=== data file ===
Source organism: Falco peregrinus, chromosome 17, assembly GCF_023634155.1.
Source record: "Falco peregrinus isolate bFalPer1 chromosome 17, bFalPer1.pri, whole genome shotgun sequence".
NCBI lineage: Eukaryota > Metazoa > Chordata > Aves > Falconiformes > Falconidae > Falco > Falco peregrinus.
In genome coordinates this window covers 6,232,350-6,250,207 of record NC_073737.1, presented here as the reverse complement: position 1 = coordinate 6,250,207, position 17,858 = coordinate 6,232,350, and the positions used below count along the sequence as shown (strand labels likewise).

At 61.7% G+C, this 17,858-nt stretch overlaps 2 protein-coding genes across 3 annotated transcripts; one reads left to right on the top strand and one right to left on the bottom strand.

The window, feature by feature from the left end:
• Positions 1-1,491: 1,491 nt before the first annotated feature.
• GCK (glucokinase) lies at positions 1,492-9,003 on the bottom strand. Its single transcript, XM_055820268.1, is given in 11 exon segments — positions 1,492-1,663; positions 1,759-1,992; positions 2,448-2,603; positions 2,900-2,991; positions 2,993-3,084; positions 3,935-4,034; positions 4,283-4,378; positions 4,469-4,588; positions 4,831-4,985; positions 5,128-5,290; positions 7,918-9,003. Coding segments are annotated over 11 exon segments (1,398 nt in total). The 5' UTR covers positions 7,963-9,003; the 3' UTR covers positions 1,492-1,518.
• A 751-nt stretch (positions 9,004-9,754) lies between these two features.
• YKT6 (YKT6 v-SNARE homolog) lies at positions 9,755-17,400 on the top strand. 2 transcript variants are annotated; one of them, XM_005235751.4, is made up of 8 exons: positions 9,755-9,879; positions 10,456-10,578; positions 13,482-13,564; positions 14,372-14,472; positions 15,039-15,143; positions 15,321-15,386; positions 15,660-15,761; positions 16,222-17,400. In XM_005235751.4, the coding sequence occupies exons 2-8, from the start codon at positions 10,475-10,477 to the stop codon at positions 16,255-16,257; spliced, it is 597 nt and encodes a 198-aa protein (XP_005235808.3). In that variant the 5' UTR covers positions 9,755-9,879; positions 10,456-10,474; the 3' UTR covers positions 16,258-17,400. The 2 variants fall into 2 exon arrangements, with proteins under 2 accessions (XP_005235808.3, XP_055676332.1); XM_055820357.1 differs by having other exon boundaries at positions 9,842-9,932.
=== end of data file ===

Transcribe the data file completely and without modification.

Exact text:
Source organism: Falco peregrinus, chromosome 17, assembly GCF_023634155.1.
Source record: "Falco peregrinus isolate bFalPer1 chromosome 17, bFalPer1.pri, whole genome shotgun sequence".
NCBI lineage: Eukaryota > Metazoa > Chordata > Aves > Falconiformes > Falconidae > Falco > Falco peregrinus.
In genome coordinates this window covers 6,232,350-6,250,207 of record NC_073737.1, presented here as the reverse complement: position 1 = coordinate 6,250,207, position 17,858 = coordinate 6,232,350, and the positions used below count along the sequence as shown (strand labels likewise).

At 61.7% G+C, this 17,858-nt stretch overlaps 2 protein-coding genes across 3 annotated transcripts; one reads left to right on the top strand and one right to left on the bottom strand.

The window, feature by feature from the left end:
• Positions 1-1,491: 1,491 nt before the first annotated feature.
• GCK (glucokinase) lies at positions 1,492-9,003 on the bottom strand. Its single transcript, XM_055820268.1, is given in 11 exon segments — positions 1,492-1,663; positions 1,759-1,992; positions 2,448-2,603; positions 2,900-2,991; positions 2,993-3,084; positions 3,935-4,034; positions 4,283-4,378; positions 4,469-4,588; positions 4,831-4,985; positions 5,128-5,290; positions 7,918-9,003. Coding segments are annotated over 11 exon segments (1,398 nt in total). The 5' UTR covers positions 7,963-9,003; the 3' UTR covers positions 1,492-1,518.
• A 751-nt stretch (positions 9,004-9,754) lies between these two features.
• YKT6 (YKT6 v-SNARE homolog) lies at positions 9,755-17,400 on the top strand. 2 transcript variants are annotated; one of them, XM_005235751.4, is made up of 8 exons: positions 9,755-9,879; positions 10,456-10,578; positions 13,482-13,564; positions 14,372-14,472; positions 15,039-15,143; positions 15,321-15,386; positions 15,660-15,761; positions 16,222-17,400. In XM_005235751.4, the coding sequence occupies exons 2-8, from the start codon at positions 10,475-10,477 to the stop codon at positions 16,255-16,257; spliced, it is 597 nt and encodes a 198-aa protein (XP_005235808.3). In that variant the 5' UTR covers positions 9,755-9,879; positions 10,456-10,474; the 3' UTR covers positions 16,258-17,400. The 2 variants fall into 2 exon arrangements, with proteins under 2 accessions (XP_005235808.3, XP_055676332.1); XM_055820357.1 differs by having other exon boundaries at positions 9,842-9,932.